YOU ARE HERE: LAT HomeCollections

Teaching Teachers : With Hard Work, Mentors Seem to Be Passing the Test

July 07, 1985|ELAINE WOO | Times Staff Writer

For Barbara Banner, a veteran Santa Monica teacher, the school year was hectic but also deeply satisfying.

Last year, a panel of her peers and administrators made her a "mentor teacher," a job that occupied "half of Christmas vacation, half of every weekend, all of Easter vacation" and countless hours after school.

She assembled a "traveling museum" of paraphernalia--including microscopes, the skeleton of a whole horse and assorted live, dried and petrified specimens--and carted it to different schools for daylong training sessions on how to teach science to youngsters.

At each session, she gave teachers a 45-minute "pitch" about teaching science. Then every half hour different teachers came in with their classes for a demonstration lesson. And at the end of the day, Banner said, "I would stagger home," tired but happy.

For her efforts, she received a $4,000 stipend from the state, which began rewarding superior teachers with extra pay--and extra responsibilities--two years ago.

But Banner said the money was not the only reward.

"I made new friendships. People would come up to me and give me presents. They'd say, 'You've got to have this,' a set of worms, different kinds of sea pods, a tree fungus from Mt. St. Helen's. I got a new lease on life."

In her view, the teaching profession gained something, too.

"Teachers teaching teachers is better than someone from the central office coming out and telling us how to do things," said Banner. "It's us helping each other, and that is going to have a long-term effect."

Banner was one of 5,000 teachers in the state who participated in an innovative and controversial program created by the 1983 education reform law that, in part, is intended to give superior teachers a pat on the back. The mentor teacher program, according to state Supt. of Public Instruction Bill Honig, was designed to give some extra money to the best teachers and to allow them to "have more impact within the system" by coaching other teachers and improving the quality of instruction.

"Everyone benefits," Honig said. "It's a win-win idea."

Some Complaints Listed

But has the program succeeded? Although their enthusiasm runs high, many mentors in Los Angeles County have complained that they are overworked and worry about neglecting their classes. Some districts have had trouble attracting applicants, which has caused some teachers to wonder if the program is as selective as it should be.

"I mentored during lunch hour, recess, before school, after school, in between, you name it. It's like having another full-time job," said Florida Hyde, a Los Angeles Unified School District teacher who was transferred from Kester School in Van Nuys to 59th Street School in Southwest Los Angeles to be a mentor. "It's more work, and the extra $4,000 is not enough."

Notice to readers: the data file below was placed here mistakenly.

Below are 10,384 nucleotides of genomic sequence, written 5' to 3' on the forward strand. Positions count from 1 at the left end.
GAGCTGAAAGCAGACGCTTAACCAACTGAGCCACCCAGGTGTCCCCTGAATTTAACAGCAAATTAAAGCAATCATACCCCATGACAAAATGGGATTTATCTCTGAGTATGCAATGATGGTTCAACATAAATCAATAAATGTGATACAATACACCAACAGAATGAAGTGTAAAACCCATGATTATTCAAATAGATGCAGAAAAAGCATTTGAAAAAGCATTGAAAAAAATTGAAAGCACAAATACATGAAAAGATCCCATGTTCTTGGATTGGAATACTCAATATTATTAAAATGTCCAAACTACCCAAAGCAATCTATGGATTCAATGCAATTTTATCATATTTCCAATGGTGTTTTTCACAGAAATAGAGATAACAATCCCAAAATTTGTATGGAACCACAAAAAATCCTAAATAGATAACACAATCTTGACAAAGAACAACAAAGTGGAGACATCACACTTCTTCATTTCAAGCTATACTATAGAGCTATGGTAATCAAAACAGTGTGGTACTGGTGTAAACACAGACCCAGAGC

State guidelines set general criteria for the program, but districts were free to establish other requirements.

In the Long Beach Unified School District, for example, mentors are expected to spend 170 hours a year helping other teachers by coaching them and through other activities. For Barbara Cantor, a fourth-grade teacher at Gant Elementary School, it was too much to handle. She resigned from the program.

"It is very hard to do all those things that mentors are supposed to do and not neglect your class," Cantor said. "We do need mentors, and it's terrific of the state to pay for it. But the time came out of my classroom and I didn't want to do that. I love my class--that's why I became a mentor."

Reports Are Positive

Although he agrees that the program can be improved, Honig believes that in general it is working well.

"The reports I've gotten are very positive," he said. "Initially, some teachers were very antagonistic. They thought it was merit pay in disguise, and they were afraid of favoritism. But those people are some of (the program's) strongest advocates now."

The education reform law says that up to 5% of the teachers in a district can be mentor teachers. However, state budgetary restrictions have prevented full funding of the program so far. Last year, the $30.8 million the governor budgeted for the program allowed about 3% of teachers to be chosen; for the coming school year, the mentor program has been allotted $44.7 million, which will allow between 4.2% and 5% of teachers to serve as mentors.

The funds provide school districts with $2,000 per mentor to cover administrative and support costs, in addition to the $4,000 stipends. Sixty-two school districts in the state managed to start mentor programs last year; this year 740 districts, or 72%, participated in the program. There are 850 mentor teachers in Los Angeles County alone.

For many teachers, the program is attractive because it takes a step toward improving salaries and career opportunities while allowing good teachers to stay in the classroom.

Career Recognition Wanted

Los Angeles Times Articles